Blizzard has filed a lawsuit against the makers of the “ValiantChaos MapHack” for StarCraft II, saying that it infringes copyrights, breaches contracts and just generally messes with its mojo.
The lawsuit names the defendants as “Does 1 through 10,” since the actual names of the people involved are unknown, but the claims are very clear. “The provisions of the ToU and EULA are designed to protect the integrity of the game by, among other things, preventing the very conduct demonstrated by the Defendants – providing certain players an unfair competitive advantage against other players,” the lawsuit states. “The ToU and EULA provide commercially reasonable contractual protection of Blizzard’s rights in and to StarCraft II.”
Blizzard says the defendants are “well aware” that their hack violates its prohibitions but continue to sell it anyway, by offering it to forum users who “donate” $62.50 for a VIP forum membership. The damage caused by the hack is “immediate, massive and irreparable,” the suit claims.
“Among other things, Defendants irreparably harm the ability of Blizzard’s legitimate customers (ie., those who purchase and use unmodified games) to enjoy and participate in the competitive online experience of StarCraft II,” the lawsuit says. “That, in turn, causes users to grow dissatisfied with the game, lose interest in the game, and communicate that dissatisfaction. This results in lost sales of the game and/or ‘add-on’ packs and expansions thereto, as well as harm to Blizzard’s reputation, the value of its game, and other harms to Blizzard.”
The suit claims direct, contributory and vicarious copyright infringement by the hack makers, as well as breach of contract, intentional interference with contractual relations and even trafficking in circumvention devices in violation of the Digital Millennium Copyright Act. Blizzard is seeking an injunction against further distribution of the hack, access to all infringing and violating materials, a full breakdown of all monies earned from the sale of the hack, and of course various damages and legal fees.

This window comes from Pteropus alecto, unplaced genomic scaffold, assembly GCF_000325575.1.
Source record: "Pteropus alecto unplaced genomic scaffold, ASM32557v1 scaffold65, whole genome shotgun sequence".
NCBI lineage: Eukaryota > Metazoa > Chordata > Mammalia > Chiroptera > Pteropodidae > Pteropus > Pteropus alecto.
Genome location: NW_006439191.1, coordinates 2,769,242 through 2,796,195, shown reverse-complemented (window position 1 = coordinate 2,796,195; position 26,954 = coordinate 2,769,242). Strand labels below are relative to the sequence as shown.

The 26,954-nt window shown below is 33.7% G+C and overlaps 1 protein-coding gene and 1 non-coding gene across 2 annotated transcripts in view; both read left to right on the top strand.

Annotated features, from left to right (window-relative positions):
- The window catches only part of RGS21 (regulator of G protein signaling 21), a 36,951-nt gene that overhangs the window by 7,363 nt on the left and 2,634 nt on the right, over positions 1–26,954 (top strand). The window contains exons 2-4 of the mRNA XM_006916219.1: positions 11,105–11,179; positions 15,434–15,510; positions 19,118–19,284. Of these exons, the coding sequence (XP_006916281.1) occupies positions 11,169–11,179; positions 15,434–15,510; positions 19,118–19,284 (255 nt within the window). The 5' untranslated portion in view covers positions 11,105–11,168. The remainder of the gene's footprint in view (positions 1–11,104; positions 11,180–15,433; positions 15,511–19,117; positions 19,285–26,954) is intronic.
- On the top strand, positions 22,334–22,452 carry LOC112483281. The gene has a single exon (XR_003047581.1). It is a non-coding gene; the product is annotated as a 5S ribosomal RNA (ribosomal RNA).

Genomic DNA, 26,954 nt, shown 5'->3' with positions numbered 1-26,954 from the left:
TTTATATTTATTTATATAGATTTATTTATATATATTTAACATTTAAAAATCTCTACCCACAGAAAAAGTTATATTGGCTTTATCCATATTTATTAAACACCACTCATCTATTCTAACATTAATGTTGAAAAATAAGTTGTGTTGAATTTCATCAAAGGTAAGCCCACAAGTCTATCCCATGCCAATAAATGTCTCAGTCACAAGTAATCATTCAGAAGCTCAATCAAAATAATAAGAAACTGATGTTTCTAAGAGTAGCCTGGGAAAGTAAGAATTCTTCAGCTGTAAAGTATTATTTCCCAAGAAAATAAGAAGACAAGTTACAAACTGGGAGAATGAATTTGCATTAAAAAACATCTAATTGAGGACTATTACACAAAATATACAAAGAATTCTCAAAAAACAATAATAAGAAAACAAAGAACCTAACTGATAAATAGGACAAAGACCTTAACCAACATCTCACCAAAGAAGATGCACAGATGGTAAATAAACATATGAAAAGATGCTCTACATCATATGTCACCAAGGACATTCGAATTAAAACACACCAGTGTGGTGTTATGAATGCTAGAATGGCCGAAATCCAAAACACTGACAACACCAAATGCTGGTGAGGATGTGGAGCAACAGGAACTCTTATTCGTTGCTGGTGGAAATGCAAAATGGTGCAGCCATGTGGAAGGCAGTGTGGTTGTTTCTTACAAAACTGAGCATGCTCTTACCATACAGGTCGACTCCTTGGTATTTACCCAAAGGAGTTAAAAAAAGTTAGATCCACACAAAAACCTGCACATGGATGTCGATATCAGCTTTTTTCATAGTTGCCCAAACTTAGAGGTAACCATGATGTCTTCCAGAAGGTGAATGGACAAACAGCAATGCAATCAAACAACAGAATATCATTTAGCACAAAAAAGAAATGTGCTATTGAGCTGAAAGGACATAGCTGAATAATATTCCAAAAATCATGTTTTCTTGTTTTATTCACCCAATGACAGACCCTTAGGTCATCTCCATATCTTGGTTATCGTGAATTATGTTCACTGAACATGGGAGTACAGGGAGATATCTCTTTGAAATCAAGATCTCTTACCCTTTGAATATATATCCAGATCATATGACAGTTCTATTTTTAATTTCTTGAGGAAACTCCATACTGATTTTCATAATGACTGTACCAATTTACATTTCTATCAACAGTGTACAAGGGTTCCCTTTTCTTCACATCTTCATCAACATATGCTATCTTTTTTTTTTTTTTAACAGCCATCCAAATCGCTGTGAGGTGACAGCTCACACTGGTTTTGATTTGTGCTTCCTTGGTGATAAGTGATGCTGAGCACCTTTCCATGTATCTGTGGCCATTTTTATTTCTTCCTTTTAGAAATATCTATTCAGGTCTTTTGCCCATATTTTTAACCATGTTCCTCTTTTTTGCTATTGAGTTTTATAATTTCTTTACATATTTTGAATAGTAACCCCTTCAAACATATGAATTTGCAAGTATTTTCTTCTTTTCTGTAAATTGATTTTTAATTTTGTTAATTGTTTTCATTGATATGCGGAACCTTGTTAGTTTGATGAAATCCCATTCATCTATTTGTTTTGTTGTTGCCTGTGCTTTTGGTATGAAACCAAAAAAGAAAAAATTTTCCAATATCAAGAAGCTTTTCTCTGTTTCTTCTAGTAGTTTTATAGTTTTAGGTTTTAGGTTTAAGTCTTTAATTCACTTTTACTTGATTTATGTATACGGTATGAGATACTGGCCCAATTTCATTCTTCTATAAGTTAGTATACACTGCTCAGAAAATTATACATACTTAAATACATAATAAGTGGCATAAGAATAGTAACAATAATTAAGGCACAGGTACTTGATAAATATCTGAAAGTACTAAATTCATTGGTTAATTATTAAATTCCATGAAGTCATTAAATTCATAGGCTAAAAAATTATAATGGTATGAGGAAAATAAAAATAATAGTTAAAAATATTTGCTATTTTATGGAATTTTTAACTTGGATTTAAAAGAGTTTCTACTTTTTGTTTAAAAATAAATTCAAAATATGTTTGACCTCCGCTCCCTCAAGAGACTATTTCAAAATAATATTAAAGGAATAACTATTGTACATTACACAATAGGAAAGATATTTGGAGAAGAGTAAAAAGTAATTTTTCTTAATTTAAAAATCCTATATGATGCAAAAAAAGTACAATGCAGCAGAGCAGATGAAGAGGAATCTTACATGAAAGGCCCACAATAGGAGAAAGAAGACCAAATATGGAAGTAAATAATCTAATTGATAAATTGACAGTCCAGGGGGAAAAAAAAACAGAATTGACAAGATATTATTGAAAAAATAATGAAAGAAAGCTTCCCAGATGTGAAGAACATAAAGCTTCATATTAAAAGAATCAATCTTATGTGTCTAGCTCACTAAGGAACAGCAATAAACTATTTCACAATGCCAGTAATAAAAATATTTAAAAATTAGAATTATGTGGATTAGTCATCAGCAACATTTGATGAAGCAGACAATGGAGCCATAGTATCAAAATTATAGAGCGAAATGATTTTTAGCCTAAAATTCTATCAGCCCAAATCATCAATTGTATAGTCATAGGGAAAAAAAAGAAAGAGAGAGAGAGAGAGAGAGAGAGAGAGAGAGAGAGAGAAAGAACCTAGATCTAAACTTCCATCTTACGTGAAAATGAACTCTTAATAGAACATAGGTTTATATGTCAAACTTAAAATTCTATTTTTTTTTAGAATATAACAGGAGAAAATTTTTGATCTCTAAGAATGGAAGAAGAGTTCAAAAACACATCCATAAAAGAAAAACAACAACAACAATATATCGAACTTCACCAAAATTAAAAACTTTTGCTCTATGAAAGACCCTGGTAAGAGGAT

This isn’t the first time Blizzard has taken legal action over an in-game cheat – it successfully sued the maker of the World of Warcraft “Glider” bot in 2008 – and lawyer Jas Purewal of Purewall & Partners LLP, a law firm specializing in digital entertainment and technology (and also the man behind the Gamer Law blog) told the BBC that it will likely prevail this time around too, thanks in large part to the advent of the DMCA.
“The law in this area is relatively new as these forms of online games are only a decade old,” he said. “Nonetheless, there have been a number of victories in this area and overall the odds are stacked against hackers and against cheaters once a games company is determined to take legal action.”